The difficult conversations in our work and personal lives are challenging. Sometimes it is easier to veil the truth of what you want to say in generalizations to soften the blow and sometimes people outright avoid a conversation altogether.
Being able to directly convey your perspective is an important attribute of a good leader and team member. With this in mind, here are five tips for speaking truth even if it means having a difficult conversation.
Ask for permission first
Being direct and critical can often feel like getting punched in the gut – particularly for the receiver. Unprepared it can really hurt. But if you are ready to receive the “hit” then the blow is far more manageable. By asking permission to have a difficult conversation you’re also ensuring that the person you’re speaking with is in the proper state of mind to hear what you’re saying.
Speak the truth
This may seem simple, but you’d be surprised how often the truth is buried in platitudes, under-estimations, exaggerations and other verbal distortions. Ultimately, if you want to get something across, speaking clearly and truthfully about what you see as the challenge and how it makes you feel is a great first step. One practical method is to write out the key points of what you really want to get across on paper before going into your conversation. Putting it on paper will help you organize your thought and help you prepare to be as direct as you are able to be.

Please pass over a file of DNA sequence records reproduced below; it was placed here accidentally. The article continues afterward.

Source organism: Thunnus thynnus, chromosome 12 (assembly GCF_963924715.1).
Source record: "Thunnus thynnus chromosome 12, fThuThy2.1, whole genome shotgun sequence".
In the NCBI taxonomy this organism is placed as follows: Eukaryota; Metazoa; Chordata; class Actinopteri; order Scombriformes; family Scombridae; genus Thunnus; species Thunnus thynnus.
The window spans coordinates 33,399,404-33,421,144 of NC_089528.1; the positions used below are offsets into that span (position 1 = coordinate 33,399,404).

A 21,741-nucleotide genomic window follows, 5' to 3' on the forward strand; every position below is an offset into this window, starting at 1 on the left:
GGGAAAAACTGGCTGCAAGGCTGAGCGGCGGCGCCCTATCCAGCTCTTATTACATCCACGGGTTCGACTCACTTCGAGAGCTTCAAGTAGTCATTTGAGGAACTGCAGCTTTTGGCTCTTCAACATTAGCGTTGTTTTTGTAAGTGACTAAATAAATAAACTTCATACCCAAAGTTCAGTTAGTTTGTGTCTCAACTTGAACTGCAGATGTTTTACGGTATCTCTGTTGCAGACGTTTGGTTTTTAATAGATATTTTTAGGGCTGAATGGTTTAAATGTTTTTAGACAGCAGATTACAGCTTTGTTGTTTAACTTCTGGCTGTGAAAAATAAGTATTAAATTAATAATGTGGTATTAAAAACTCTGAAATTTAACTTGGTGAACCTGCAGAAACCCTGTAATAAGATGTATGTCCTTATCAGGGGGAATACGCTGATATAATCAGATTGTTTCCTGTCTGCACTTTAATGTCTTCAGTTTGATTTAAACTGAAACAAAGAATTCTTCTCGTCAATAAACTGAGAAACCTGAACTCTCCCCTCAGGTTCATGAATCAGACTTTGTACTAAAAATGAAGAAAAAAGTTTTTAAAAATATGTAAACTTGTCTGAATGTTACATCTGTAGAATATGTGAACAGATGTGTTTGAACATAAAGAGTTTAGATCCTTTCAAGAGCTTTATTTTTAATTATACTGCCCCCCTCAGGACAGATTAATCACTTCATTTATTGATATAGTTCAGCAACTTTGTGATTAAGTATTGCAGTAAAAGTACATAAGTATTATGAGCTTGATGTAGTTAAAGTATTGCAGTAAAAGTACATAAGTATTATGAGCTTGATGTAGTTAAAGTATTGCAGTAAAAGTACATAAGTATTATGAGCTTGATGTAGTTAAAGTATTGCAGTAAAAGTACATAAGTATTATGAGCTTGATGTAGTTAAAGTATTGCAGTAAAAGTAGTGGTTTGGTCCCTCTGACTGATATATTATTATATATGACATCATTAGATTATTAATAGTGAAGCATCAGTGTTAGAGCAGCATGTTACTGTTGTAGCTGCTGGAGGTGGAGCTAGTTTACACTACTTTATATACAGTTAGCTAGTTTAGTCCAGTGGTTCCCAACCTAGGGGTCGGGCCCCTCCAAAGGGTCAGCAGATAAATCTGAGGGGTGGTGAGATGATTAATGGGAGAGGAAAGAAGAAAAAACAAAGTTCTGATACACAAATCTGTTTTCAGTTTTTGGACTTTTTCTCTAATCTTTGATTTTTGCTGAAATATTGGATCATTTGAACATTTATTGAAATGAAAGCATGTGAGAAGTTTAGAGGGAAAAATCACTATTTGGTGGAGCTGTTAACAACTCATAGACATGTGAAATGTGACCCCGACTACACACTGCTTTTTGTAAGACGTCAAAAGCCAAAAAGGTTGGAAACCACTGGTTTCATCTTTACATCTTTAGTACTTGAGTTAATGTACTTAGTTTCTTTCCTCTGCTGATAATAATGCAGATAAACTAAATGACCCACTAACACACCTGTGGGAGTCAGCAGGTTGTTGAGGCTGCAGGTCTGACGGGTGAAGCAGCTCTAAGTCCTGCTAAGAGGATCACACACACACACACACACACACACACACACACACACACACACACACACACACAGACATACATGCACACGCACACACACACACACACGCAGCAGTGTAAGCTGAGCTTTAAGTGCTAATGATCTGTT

Speak from the heart
It is often easier to point out what someone is doing wrong than how it is affecting you. While accusations may make you feel better in the moment, they’re a sure-fire way of getting the other person’s defenses up quickly. Instead, focus on how you are feeling, speaking from your heart about how their behavior is impacting you. This vulnerability will often be reciprocated leading to de-escalation of particularly tense situations and opening your eyes to other variables informing the decision making of the other party you might not have been aware of. Ultimately, anyone can argue about external situations and the root causes of them. But no one can reasonably disagree about how you feel inside, making this an excellent starting place for your conversation.
Try to actually listen to their response
Often in arguments or difficult conversations, it is really easy to get on your high horse and spend the conversation talking at someone or waiting for your turn to talk at someone. It can be a natural thing, but it isn’t necessarily conducive to having a productive conversation that will alter behavior and fix the problem. After you’ve spoken the truth from the heart to someone, open your ears (and more importantly your mind) to what they have to say. They may empathize with your problem, reveal some new issues they’re facing that you weren’t aware of or outline steps that they want to take to fix the situation. In any case, you won’t know if you aren’t listening.
Breathe. And consider.
In tense and difficult conversations be wary of your emotions and, most importantly, your triggers (cues in the conversation that incite strong – usually negative – emotions). If you feel like you’re getting triggered, breathe and take a mental step back. Instead of launching into a rebuttal, try considering what they have to say. You may want to take some time (and space) at this point to let everything sink in. Often this will help defuse the situation and give both people an opportunity to review and potentially alter their behavior.
Photo courtesy of craftivist collective via Creative Commons.